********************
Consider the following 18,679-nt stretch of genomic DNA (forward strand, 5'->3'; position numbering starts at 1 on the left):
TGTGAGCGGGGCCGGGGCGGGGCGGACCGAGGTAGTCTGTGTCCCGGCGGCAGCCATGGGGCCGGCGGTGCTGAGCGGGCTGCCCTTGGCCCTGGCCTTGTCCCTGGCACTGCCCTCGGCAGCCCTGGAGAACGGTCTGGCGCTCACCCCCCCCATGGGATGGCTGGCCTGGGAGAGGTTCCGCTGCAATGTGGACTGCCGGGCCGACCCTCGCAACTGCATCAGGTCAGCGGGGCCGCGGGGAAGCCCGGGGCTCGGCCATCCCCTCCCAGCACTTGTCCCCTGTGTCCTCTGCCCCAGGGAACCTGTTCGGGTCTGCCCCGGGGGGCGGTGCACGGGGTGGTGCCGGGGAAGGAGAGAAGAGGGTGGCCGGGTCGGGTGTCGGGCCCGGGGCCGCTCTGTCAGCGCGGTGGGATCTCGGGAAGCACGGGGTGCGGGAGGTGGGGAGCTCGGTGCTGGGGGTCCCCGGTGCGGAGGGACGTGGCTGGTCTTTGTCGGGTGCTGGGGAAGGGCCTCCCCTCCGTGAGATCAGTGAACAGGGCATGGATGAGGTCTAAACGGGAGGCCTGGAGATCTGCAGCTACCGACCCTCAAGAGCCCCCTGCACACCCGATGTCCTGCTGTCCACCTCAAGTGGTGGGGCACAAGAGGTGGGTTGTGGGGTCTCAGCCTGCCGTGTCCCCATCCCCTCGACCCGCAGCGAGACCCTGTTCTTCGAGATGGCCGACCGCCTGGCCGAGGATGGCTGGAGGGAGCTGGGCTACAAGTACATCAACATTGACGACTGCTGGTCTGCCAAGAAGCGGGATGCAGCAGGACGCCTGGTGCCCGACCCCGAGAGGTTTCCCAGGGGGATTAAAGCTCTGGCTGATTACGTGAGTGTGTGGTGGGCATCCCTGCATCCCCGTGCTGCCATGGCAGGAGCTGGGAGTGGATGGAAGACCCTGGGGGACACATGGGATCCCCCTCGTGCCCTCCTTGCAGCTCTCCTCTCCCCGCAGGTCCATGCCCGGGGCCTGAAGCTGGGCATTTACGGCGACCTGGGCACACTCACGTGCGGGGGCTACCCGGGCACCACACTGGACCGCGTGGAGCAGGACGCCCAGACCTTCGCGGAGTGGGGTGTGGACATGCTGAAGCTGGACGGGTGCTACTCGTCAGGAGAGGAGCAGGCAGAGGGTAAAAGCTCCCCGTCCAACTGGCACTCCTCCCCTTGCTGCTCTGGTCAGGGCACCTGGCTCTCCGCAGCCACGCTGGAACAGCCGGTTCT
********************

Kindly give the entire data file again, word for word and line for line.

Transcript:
Consider the following 18,679-nt stretch of genomic DNA (forward strand, 5'->3'; position numbering starts at 1 on the left):
TGTGAGCGGGGCCGGGGCGGGGCGGACCGAGGTAGTCTGTGTCCCGGCGGCAGCCATGGGGCCGGCGGTGCTGAGCGGGCTGCCCTTGGCCCTGGCCTTGTCCCTGGCACTGCCCTCGGCAGCCCTGGAGAACGGTCTGGCGCTCACCCCCCCCATGGGATGGCTGGCCTGGGAGAGGTTCCGCTGCAATGTGGACTGCCGGGCCGACCCTCGCAACTGCATCAGGTCAGCGGGGCCGCGGGGAAGCCCGGGGCTCGGCCATCCCCTCCCAGCACTTGTCCCCTGTGTCCTCTGCCCCAGGGAACCTGTTCGGGTCTGCCCCGGGGGGCGGTGCACGGGGTGGTGCCGGGGAAGGAGAGAAGAGGGTGGCCGGGTCGGGTGTCGGGCCCGGGGCCGCTCTGTCAGCGCGGTGGGATCTCGGGAAGCACGGGGTGCGGGAGGTGGGGAGCTCGGTGCTGGGGGTCCCCGGTGCGGAGGGACGTGGCTGGTCTTTGTCGGGTGCTGGGGAAGGGCCTCCCCTCCGTGAGATCAGTGAACAGGGCATGGATGAGGTCTAAACGGGAGGCCTGGAGATCTGCAGCTACCGACCCTCAAGAGCCCCCTGCACACCCGATGTCCTGCTGTCCACCTCAAGTGGTGGGGCACAAGAGGTGGGTTGTGGGGTCTCAGCCTGCCGTGTCCCCATCCCCTCGACCCGCAGCGAGACCCTGTTCTTCGAGATGGCCGACCGCCTGGCCGAGGATGGCTGGAGGGAGCTGGGCTACAAGTACATCAACATTGACGACTGCTGGTCTGCCAAGAAGCGGGATGCAGCAGGACGCCTGGTGCCCGACCCCGAGAGGTTTCCCAGGGGGATTAAAGCTCTGGCTGATTACGTGAGTGTGTGGTGGGCATCCCTGCATCCCCGTGCTGCCATGGCAGGAGCTGGGAGTGGATGGAAGACCCTGGGGGACACATGGGATCCCCCTCGTGCCCTCCTTGCAGCTCTCCTCTCCCCGCAGGTCCATGCCCGGGGCCTGAAGCTGGGCATTTACGGCGACCTGGGCACACTCACGTGCGGGGGCTACCCGGGCACCACACTGGACCGCGTGGAGCAGGACGCCCAGACCTTCGCGGAGTGGGGTGTGGACATGCTGAAGCTGGACGGGTGCTACTCGTCAGGAGAGGAGCAGGCAGAGGGTAAAAGCTCCCCGTCCAACTGGCACTCCTCCCCTTGCTGCTCTGGTCAGGGCACCTGGCTCTCCGCAGCCACGCTGGAACAGCCGGTTCT